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EDITORIAL: Why the Delay in Reinstating Unemployment Benefits?

1/15/2014, 3 p.m.
The stench of corruption and complacency can be smelt all around Washington.
Waiting lines at unemployment offices continue to grow.

It seems increasingly unlikely that the Senate Republicans will vote for an extension of long-term unemployment benefits unless President Obama and their Democratic counterparts make some key – and possibly painful – concessions.

Since Congress’ session resumed last week, both sides have been wrangling over terms on which the Republicans would come to an agreement.

So while 1.3 million long-term, unemployed Americans dangle in the breeze, Republicans continue to argue on policy grounds as if human beings’ lives aren’t being deeply affected by the choices politicians make.

Some Congressional Republicans contend that by guaranteeing unemployment assistance for more than a year, those out of work will spend too much time trying to snag their dream job as opposed to settling on whatever they can find. Others argue that unemployment benefits weren’t supposed to be long-term anyway and in the interest of saving money, the benefits should end.

Many Democrats have voiced their support for re-instituting the benefits but a bill won’t pass without GOP support. As we noted in an earlier editorial, Obama and Democrats miscalculated by not demanding funding the program as a condition of supporting the recently passed budget.

While Senate Democrats fight to restore the program, Republicans want Democrats to somehow offset the $25 billion it would cost to restart the program.

The hypocrisy of those ostensibly concerned about the federal deficit is evidenced by some numbers: in 2012, according to Taxpayers for Commonsense, the government spent about $50 billion on public service programs, including food assistance and social welfare operations. At the same time, the feds doled out corporate welfare – in the form of tax breaks, subsidies and grants – to the tune of $92 billion to some of America’s most prominent businesses.

That included $4 billion in annual tax breaks to the top 5 oil companies such as Shell, Exxon Mobil, Chevron, BP and Conoco Phillips. The public is treated to the already discredited idea by conservatives and other politicians that the tax breaks trickle down to customers, but as noted by the Center for American Progress, gas prices continue to edge upwards and in 2012, the average American Household spent about $3,000 on gasoline.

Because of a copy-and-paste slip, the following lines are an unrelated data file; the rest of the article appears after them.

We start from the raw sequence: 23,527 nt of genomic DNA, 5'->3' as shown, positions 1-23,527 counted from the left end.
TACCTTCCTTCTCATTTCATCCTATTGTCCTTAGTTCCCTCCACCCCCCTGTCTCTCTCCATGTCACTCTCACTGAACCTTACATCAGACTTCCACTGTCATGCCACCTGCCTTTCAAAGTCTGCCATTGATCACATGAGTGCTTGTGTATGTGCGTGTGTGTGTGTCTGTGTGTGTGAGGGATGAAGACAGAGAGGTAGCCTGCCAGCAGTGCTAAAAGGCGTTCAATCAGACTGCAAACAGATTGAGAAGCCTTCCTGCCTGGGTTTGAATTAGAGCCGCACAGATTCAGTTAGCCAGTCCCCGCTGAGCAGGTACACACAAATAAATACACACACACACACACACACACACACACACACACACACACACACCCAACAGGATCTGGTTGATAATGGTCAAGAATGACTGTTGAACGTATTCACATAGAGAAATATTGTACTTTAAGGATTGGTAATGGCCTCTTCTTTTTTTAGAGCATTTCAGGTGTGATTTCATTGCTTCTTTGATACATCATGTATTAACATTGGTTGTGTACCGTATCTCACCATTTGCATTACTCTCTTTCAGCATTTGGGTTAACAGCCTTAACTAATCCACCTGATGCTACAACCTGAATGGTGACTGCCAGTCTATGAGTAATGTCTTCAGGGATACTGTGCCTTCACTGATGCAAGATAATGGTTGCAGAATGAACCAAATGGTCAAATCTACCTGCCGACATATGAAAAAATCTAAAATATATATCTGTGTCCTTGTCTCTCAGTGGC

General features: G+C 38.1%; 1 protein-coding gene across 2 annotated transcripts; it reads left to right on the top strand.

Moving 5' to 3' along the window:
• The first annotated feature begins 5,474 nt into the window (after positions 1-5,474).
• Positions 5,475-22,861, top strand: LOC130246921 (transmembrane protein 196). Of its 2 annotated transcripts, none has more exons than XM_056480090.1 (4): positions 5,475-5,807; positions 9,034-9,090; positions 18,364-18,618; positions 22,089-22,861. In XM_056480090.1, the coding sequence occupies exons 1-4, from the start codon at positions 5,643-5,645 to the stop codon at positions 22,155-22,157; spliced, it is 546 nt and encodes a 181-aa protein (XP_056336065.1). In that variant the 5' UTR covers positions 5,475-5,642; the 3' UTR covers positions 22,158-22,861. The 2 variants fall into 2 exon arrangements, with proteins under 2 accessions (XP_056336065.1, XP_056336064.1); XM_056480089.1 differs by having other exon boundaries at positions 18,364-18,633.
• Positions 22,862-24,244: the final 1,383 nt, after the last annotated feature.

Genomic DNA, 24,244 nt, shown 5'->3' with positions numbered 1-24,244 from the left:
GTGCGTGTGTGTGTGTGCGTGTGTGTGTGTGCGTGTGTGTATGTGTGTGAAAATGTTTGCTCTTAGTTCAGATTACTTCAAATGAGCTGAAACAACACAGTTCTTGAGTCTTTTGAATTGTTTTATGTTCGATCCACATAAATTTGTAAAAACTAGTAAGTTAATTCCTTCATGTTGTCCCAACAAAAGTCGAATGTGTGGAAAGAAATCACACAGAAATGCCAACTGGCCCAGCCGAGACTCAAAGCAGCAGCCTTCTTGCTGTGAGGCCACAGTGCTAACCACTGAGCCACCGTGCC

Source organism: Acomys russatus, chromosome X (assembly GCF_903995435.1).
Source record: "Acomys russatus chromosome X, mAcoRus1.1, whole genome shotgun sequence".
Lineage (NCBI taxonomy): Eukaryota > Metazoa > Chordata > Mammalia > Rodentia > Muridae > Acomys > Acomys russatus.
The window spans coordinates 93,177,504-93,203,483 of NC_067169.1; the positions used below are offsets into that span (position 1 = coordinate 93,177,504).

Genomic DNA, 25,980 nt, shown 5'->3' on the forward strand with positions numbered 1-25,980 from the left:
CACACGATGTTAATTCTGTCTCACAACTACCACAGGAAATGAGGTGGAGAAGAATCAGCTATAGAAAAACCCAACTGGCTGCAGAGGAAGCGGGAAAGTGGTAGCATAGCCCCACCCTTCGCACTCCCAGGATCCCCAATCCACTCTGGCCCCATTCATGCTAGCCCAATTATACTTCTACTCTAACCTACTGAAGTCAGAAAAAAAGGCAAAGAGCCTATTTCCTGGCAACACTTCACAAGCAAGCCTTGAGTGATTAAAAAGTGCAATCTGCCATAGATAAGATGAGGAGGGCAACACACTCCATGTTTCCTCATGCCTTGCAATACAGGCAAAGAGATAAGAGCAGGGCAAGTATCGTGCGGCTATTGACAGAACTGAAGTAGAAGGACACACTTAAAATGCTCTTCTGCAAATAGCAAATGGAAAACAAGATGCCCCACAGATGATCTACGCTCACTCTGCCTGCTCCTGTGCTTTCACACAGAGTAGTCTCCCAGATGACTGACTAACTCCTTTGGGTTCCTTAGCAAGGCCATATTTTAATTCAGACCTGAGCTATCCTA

And for the last several years, every quarter, oil companies make record profits. In 2012, Taxpayers for Commonsense reported, the oil companies, together earned $118 billion in profits, with $72 billion in cash reserves.

If the deficit hawks are so concerned about the federal deficit, they should start slashing rampant corporate welfare. But that’s not likely to happen because oil companies spend more than $300,000 a day lobbying Congress. The Center for Responsive Politics notes that the industry has spent $141 million for lobbying and that of the 728 lobbyists working for the oil industry, 445 of them are revolving door lobbyists – individuals who served in the House and Senate, the White House and the federal government before arriving at their lobbyist jobs. Further, during the 2012 election cycle, the oil and gas industry also spent $72.9 million on political contributions and millions more in campaign contributions in 2013.

The most callous of our elected officials have no regard for people’s suffering and some have said the unemployed should just go look for a job but three to four people are competing for every available job, the after effects of the recession. It’s very likely that more discouraged job seekers will stop looking for work because they no longer receive benefits which will be a further drag on the economy.

Some compassion, understanding and action from Congress is much needed but as Hamlet once said, “Something’s rotten in the state of Denmark.”

The stench of corruption and complacency can be smelt all around Washington. It’s sad and disconcerting in what passes for a democracy, but very real.